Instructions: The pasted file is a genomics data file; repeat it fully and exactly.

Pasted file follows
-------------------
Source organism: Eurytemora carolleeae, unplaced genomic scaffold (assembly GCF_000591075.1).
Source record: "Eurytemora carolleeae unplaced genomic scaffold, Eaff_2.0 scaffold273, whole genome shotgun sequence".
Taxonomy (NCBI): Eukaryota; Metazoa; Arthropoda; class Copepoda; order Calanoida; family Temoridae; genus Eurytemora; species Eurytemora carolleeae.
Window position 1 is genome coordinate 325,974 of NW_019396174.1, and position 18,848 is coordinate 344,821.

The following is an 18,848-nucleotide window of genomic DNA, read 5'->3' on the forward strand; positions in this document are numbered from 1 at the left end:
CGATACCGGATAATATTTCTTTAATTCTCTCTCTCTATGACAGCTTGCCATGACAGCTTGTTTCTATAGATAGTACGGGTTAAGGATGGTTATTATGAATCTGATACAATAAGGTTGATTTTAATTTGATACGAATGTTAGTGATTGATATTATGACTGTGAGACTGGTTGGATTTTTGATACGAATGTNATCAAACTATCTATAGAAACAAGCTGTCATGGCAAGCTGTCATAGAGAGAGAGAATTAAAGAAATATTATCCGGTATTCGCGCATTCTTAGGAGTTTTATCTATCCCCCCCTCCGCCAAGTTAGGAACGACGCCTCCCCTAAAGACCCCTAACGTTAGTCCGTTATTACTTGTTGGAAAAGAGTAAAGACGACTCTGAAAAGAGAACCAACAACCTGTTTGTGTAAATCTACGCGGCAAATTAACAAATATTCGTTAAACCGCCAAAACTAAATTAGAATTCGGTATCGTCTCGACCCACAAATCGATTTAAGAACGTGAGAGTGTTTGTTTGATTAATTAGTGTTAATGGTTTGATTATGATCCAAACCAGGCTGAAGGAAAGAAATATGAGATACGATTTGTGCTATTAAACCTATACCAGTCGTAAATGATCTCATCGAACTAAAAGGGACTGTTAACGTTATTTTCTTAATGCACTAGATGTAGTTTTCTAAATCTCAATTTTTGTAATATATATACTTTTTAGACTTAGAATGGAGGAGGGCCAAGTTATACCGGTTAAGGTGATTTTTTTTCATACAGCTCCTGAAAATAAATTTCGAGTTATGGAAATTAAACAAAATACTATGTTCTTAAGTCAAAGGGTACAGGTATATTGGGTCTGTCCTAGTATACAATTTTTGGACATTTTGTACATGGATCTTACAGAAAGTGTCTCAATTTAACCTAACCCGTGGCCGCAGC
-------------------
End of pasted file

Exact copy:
Source organism: Eurytemora carolleeae, unplaced genomic scaffold (assembly GCF_000591075.1).
Source record: "Eurytemora carolleeae unplaced genomic scaffold, Eaff_2.0 scaffold273, whole genome shotgun sequence".
Taxonomy (NCBI): Eukaryota; Metazoa; Arthropoda; class Copepoda; order Calanoida; family Temoridae; genus Eurytemora; species Eurytemora carolleeae.
Window position 1 is genome coordinate 325,974 of NW_019396174.1, and position 18,848 is coordinate 344,821.

The following is an 18,848-nucleotide window of genomic DNA, read 5'->3' on the forward strand; positions in this document are numbered from 1 at the left end:
CGATACCGGATAATATTTCTTTAATTCTCTCTCTCTATGACAGCTTGCCATGACAGCTTGTTTCTATAGATAGTACGGGTTAAGGATGGTTATTATGAATCTGATACAATAAGGTTGATTTTAATTTGATACGAATGTTAGTGATTGATATTATGACTGTGAGACTGGTTGGATTTTTGATACGAATGTNATCAAACTATCTATAGAAACAAGCTGTCATGGCAAGCTGTCATAGAGAGAGAGAATTAAAGAAATATTATCCGGTATTCGCGCATTCTTAGGAGTTTTATCTATCCCCCCCTCCGCCAAGTTAGGAACGACGCCTCCCCTAAAGACCCCTAACGTTAGTCCGTTATTACTTGTTGGAAAAGAGTAAAGACGACTCTGAAAAGAGAACCAACAACCTGTTTGTGTAAATCTACGCGGCAAATTAACAAATATTCGTTAAACCGCCAAAACTAAATTAGAATTCGGTATCGTCTCGACCCACAAATCGATTTAAGAACGTGAGAGTGTTTGTTTGATTAATTAGTGTTAATGGTTTGATTATGATCCAAACCAGGCTGAAGGAAAGAAATATGAGATACGATTTGTGCTATTAAACCTATACCAGTCGTAAATGATCTCATCGAACTAAAAGGGACTGTTAACGTTATTTTCTTAATGCACTAGATGTAGTTTTCTAAATCTCAATTTTTGTAATATATATACTTTTTAGACTTAGAATGGAGGAGGGCCAAGTTATACCGGTTAAGGTGATTTTTTTTCATACAGCTCCTGAAAATAAATTTCGAGTTATGGAAATTAAACAAAATACTATGTTCTTAAGTCAAAGGGTACAGGTATATTGGGTCTGTCCTAGTATACAATTTTTGGACATTTTGTACATGGATCTTACAGAAAGTGTCTCAATTTAACCTAACCCGTGGCCGCAGC